13 Things Mentally Strong People Don’t Do

13 Things Mentally Strong People Don’t Do

Mentally strong people have healthy habits. They manage their emotions, thoughts, and behaviors in ways that set them up for success in life.

Take a look at these 13 things that mentally strong people don’t do so that you too can become mentally stronger.

1. They Don’t Waste Time Feeling Sorry for Themselves

Mentally strong people don’t sit around feeling sorry about their circumstances or how others have treated them. Instead, they take responsibility for their role in life and understand that life isn’t always easy or fair.

2. They Don’t Give Away Their Power

They don’t allow others to control them, and they don’t give someone else power over them. They don’t say things like, “My boss makes me feel bad,” because they understand that they are in control over their own emotions and they have a choice in how they respond.

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3. They Don’t Shy Away from Change

Mentally strong people don’t try to avoid change. Instead, they welcome positive change and are willing to be flexible. They understand that change is inevitable and believe in their abilities to adapt.

4. They Don’t Waste Energy on Things They Can’t Control

You won’t hear a mentally strong person complaining over lost luggage or traffic jams. Instead, they focus on what they can control in their lives. They recognize that sometimes, the only thing they can control is their attitude.

5. They Don’t Worry About Pleasing Everyone

Mentally strong people recognize that they don’t need to please everyone all the time. They’re not afraid to say no or speak up when necessary. They strive to be kind and fair, but can handle other people being upset if they didn’t make them happy.

6. They Don’t Fear Taking Calculated Risks

They don’t take reckless or foolish risks, but don’t mind taking calculated risks. Mentally strong people spend time weighing the risks and benefits before making a big decision, and they’re fully informed of the potential downsides before they take action.

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7. They Don’t Dwell on the Past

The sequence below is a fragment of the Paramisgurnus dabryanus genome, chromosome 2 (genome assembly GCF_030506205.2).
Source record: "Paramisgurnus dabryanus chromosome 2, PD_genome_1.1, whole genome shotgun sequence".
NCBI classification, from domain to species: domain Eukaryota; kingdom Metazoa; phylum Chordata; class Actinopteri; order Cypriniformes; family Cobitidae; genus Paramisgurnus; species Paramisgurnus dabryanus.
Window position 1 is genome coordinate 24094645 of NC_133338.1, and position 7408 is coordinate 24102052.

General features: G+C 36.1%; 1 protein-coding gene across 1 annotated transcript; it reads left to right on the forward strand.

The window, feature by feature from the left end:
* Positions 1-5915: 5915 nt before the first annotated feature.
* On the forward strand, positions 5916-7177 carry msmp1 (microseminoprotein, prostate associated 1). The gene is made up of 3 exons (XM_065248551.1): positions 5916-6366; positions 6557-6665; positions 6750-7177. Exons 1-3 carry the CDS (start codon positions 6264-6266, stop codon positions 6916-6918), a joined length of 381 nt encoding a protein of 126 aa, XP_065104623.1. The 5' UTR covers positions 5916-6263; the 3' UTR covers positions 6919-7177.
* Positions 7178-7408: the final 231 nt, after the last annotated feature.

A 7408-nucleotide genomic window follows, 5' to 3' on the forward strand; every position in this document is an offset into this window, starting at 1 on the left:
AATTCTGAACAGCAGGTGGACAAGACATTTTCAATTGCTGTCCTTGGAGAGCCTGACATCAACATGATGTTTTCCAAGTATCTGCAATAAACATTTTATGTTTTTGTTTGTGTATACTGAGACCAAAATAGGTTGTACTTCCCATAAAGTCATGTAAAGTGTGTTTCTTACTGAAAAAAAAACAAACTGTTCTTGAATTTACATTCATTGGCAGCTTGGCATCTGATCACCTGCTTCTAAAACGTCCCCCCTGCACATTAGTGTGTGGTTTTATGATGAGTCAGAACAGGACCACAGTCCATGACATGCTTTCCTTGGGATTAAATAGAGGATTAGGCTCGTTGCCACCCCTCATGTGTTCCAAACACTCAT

Mentally strong people don’t waste time dwelling on the past and wishing things could be different. They acknowledge their past and can say what they’ve learned from it.

However, they don’t constantly relive bad experiences or fantasize about the glory days. Instead, they live for the present and plan for the future.

8. They Don’t Make the Same Mistakes Over and Over

Mentally strong people accept responsibility for their behavior and learn from their past mistakes. As a result, they don’t keep repeating those mistakes over and over. Instead, they move on and make better decisions in the future.

9. They Don’t Resent Other People’s Success

Mentally strong people can appreciate and celebrate other people’s success in life. They don’t grow jealous or feel cheated when others surpass them. Instead, they recognize that success comes with hard work, and they are willing to work hard for their own chance at success.

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10. They Don’t Give Up After the First Failure

Mentally strong people don’t view failure as a reason to give up. Instead, they use failure as an opportunity to grow and improve. They are willing to keep trying until they get it right.

11. They Don’t Fear Alone Time

Mentally strong people can tolerate being alone and they don’t fear silence. They aren’t afraid to be alone with their thoughts and they can use downtime to be productive.

They enjoy their own company and aren’t dependent on others for companionship and entertainment all the time but instead can be happy alone.

12. They Don’t Feel the World Owes Them Anything

Mentally strong people don’t feel entitled to things in life. They weren’t born with a mentality that others would take care of them or that the world must give them something. Instead, they look for opportunities based on their own merits.

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13. They Don’t Expect Immediate Results

Whether they are working on improving their health or getting a new business off the ground, mentally strong people don’t expect immediate results. Instead, they apply their skills and time to the best of their ability and understand that real change takes time.

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Featured photo credit: Candice Picard via unsplash.com